The rise of travel photography is quite simply phenomenal. Where once we’d associate it with the front page of National Geographic, something way beyond our reach, the age of the smartphone has flipped that on its head, turning everyone into a travel photographer. Magazines want your pictures; companies want the help of your Instagram feeds.
Travel Photography’s origins date back to the 1850s and the likes of Francis Bedford, Solomon Nunes Carvalho, and Francis Fifth, who captured the Middle East as well as many towns in the United Kingdom.
Today, you could cite the likes of Expert Vagabond, Kirsten Alana, and Daniel Kordan as the ground-breaking travel photographers, collecting tens of thousands of followers on Instagram. It’s a new world we live in and each and every one of us can be a travel photographer…if we want to be.
That’s not to say there isn’t an art to it. It takes an eye for the perfect shot, finding the ideal light, the ideal shade, and most importantly being in the right place at the right time.
A recent competition by Sovereign recognised the revolution of travel photography and the ‘anyone can do it’ attitude, asking consumers to capture their ‘Paradise Moment’ and post them on social media for the chance to win £1,000.
The competition proved anyone can do it with hundreds of entries, showcasing all four corners of the globe. The winner was 34-year-old Lawyer Shuo Huang, whose image overlooking Table Mountain (above) typified the trials and tribulations of getting the right shot.
“I climbed Lion’s Head twice to get this sunrise shot of Table Mountain but it was worth it. I had visualised the composition beforehand but the result had even surpassed by own imagination.
It wasn’t just the sweaty one hour climb and clamber to get there that required that extra bit of willpower, it was also having to get up at 5am each morning in the dark.”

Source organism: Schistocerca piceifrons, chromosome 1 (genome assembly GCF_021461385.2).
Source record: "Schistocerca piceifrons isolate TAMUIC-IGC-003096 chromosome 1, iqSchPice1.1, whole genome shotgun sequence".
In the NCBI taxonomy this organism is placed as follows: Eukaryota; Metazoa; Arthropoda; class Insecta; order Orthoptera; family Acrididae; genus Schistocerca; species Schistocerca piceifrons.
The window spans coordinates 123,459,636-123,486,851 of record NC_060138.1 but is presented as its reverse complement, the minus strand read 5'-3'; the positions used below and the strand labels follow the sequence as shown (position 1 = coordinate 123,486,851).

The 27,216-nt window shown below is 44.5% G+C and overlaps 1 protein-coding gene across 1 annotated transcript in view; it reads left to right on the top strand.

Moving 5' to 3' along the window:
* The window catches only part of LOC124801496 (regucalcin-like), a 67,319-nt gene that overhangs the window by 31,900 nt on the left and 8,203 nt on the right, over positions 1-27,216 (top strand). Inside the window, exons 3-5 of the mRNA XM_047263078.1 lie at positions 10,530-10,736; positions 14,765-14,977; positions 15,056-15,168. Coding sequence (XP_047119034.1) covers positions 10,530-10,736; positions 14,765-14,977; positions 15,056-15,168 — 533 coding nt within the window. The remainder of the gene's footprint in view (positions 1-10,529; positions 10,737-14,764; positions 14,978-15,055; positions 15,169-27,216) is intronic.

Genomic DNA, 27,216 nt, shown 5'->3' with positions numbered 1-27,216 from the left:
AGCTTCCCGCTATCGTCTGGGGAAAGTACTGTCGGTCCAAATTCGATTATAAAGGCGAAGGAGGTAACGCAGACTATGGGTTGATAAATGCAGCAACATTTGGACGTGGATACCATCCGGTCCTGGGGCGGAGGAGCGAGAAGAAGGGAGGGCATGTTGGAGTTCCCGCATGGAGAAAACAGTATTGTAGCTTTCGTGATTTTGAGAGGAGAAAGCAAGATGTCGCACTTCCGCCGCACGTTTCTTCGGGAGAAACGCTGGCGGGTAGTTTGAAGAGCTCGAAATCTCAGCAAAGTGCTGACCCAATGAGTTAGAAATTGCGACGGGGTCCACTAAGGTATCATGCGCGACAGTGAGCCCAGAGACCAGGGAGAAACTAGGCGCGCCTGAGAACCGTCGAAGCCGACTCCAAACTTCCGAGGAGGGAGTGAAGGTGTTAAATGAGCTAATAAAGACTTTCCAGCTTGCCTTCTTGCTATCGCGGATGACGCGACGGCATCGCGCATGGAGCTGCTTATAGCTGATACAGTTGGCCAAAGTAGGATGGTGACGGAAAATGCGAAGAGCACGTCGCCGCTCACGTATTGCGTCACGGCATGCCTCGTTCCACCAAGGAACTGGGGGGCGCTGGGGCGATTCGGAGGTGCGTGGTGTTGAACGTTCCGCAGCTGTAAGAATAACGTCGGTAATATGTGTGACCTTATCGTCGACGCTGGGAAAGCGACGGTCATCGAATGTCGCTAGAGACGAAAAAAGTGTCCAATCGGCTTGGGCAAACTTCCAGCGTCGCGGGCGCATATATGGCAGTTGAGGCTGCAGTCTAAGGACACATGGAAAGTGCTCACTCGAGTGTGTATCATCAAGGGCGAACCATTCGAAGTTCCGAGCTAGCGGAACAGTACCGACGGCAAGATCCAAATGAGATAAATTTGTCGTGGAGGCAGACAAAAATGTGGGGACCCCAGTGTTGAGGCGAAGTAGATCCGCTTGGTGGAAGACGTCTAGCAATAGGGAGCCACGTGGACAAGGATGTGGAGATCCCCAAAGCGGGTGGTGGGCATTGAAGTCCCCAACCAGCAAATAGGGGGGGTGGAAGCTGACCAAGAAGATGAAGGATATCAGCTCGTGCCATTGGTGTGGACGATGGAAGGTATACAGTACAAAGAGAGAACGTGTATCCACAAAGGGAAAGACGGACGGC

But it wasn’t just the once he had to make that climb.
“During the first attempt I was within touching distance of the top but thick clouds had enveloped the entire landscape and visibility was reduced to zero.
With a black cloud hanging over my head (pun intended!), it was a long discouraging slog back down without even taking off my lens cap. I was thwarted by those damn clouds!
“Given that the next day was the day I fly home, I was forced to try again. However, this time the clouds had switched its allegiance. I called it “a fluffy table cloth”. In the space of 24 hours, the clouds had both ruined and inspired my photography.”
Shuo is the archetypal modern-day travel blogger, inspired by reading Travel Photography: A Guide to Taking Better Pictures on a night bus from Mexico City to Oaxaca.
It was a lightbulb moment that allowed him to learn on the go and document his adventure from Mexico City to Rio de Janeiro. His passion has since taken him all over the world, taking shots on all but one continent.
“Travelling stokes my curiosity and offers a new “first-time” experience, a feeling that I have discovered something for myself. Travel photography forces me to have an unerring appreciation of different landscapes and communities. Photography is simple. It makes me slow down, appreciate my surroundings, and try to capture beautiful places under phenomenal light.”
That is captured perfectly in his shot overlooking Table Mountain; there would be few that claim it isn’t a paradise moment.
Shuo added, “My notion of paradise is not a specific beach nor is it perched on top of a particular mountain as a matter of fact it wasn’t even a location as such.
It was a feeling in one short moment of being awe-inspired by the world and humbled at her feet. Words will not do justice the feeling of being captivated by the first sun rays of a new dawn to illuminate the landscape.”
But that’s what paradise is, it’s an idyllic location specific to each and every one of us. And what’s more, thanks to Instagram, Facebook, and other social media networks, they can be shared instantly and captured forever.